Change of Paradigm: From Individual to Community-Based Scholarship

Massimo Riva


The title does not refer to the application of knowledge through faculty engagement in community-based research, teaching and service – something that is usually understood as community-engaged scholarship. The change of paradigm referred to in the title should be understood within the broader framework of the general transformation of our participatory or convergence culture in the age of social and “spreadable” media (to use a terminology made current by Richard Jenkins). As the Web 2.0 evolves toward the Web 3.0, or the semantic web, community-engaged scholarship remains one of the most crucial components of this larger and more pervasive phenomenon and this also refers to the "academic community" at large. What is at stake is not only the transformation of the procedures of scholarly research and learning but also and more importantly the transformation of its goals: traditionally based (at least in the humanities) on the individual researcher and author, knowledge work, or the scholarly mode of production, is increasingly overhauled into a collective, collaborative enterprise, on a much larger scale. Moreover, the general move from discursive to graphic-algorithmic forms of data visualization and interpretation (including textual data), has eventful consequences for critical thinking: as humanists engaged with a potentially radical transformation of the community we belong to, our most daunting task is how to transpose traditional scholarly practices onto the new platform, envisioning new goals and outputs for our traditional tasks.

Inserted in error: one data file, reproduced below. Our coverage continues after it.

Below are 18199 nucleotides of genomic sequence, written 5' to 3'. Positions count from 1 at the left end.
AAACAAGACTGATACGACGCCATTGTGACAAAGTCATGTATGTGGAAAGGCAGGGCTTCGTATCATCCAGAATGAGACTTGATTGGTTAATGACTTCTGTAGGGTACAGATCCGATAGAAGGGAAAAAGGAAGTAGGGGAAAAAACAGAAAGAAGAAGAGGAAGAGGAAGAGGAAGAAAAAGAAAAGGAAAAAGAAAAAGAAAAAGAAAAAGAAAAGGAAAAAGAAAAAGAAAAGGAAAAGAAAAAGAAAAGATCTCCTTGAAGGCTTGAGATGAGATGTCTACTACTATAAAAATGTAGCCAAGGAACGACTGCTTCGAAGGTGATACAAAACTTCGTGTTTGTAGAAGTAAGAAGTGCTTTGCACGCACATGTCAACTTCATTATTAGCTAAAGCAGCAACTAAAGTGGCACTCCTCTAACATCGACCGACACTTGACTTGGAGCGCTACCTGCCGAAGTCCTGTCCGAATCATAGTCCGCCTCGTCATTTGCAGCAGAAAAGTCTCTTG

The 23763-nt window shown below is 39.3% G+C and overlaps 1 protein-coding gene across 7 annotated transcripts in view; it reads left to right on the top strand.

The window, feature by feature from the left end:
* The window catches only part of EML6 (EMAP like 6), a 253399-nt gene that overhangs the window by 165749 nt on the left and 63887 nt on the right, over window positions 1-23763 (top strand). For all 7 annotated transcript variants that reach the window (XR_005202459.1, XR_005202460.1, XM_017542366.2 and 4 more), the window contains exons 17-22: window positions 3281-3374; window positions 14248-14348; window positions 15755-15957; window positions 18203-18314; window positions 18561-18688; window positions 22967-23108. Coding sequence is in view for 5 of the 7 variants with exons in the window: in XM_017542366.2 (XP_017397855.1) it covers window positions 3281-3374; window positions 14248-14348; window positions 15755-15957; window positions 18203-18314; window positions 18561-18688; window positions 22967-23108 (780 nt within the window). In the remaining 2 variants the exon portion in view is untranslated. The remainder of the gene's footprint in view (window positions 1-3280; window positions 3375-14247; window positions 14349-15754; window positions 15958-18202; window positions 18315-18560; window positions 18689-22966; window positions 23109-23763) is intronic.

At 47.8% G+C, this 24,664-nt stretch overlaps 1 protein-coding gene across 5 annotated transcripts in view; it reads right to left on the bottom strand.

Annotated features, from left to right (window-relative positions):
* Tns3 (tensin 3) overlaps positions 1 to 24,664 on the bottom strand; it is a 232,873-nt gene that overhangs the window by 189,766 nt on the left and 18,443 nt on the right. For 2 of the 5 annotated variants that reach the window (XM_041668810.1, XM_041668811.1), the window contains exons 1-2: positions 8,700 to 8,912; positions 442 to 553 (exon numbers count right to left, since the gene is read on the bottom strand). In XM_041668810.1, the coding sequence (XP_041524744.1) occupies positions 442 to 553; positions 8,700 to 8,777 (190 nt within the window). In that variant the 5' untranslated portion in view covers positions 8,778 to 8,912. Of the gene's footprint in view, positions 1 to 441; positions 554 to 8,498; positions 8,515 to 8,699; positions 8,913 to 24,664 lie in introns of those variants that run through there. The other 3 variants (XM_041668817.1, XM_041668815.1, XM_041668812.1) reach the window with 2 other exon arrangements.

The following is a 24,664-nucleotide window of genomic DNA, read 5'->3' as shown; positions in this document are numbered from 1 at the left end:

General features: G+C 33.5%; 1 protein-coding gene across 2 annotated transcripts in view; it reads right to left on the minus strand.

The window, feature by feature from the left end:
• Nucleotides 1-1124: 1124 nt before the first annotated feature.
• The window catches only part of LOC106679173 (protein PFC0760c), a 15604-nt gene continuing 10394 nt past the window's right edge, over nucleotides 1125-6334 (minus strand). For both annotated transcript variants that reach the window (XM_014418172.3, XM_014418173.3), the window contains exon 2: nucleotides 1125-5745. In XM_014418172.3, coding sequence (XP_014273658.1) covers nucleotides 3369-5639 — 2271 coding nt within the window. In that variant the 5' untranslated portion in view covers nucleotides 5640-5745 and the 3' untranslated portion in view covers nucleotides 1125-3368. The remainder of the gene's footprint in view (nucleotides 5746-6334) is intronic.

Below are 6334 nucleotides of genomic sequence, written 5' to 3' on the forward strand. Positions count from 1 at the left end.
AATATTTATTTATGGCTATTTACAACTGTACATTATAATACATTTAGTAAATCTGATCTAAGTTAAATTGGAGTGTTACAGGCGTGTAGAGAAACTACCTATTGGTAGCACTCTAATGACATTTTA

social media; semantic web; collaborative scholarship

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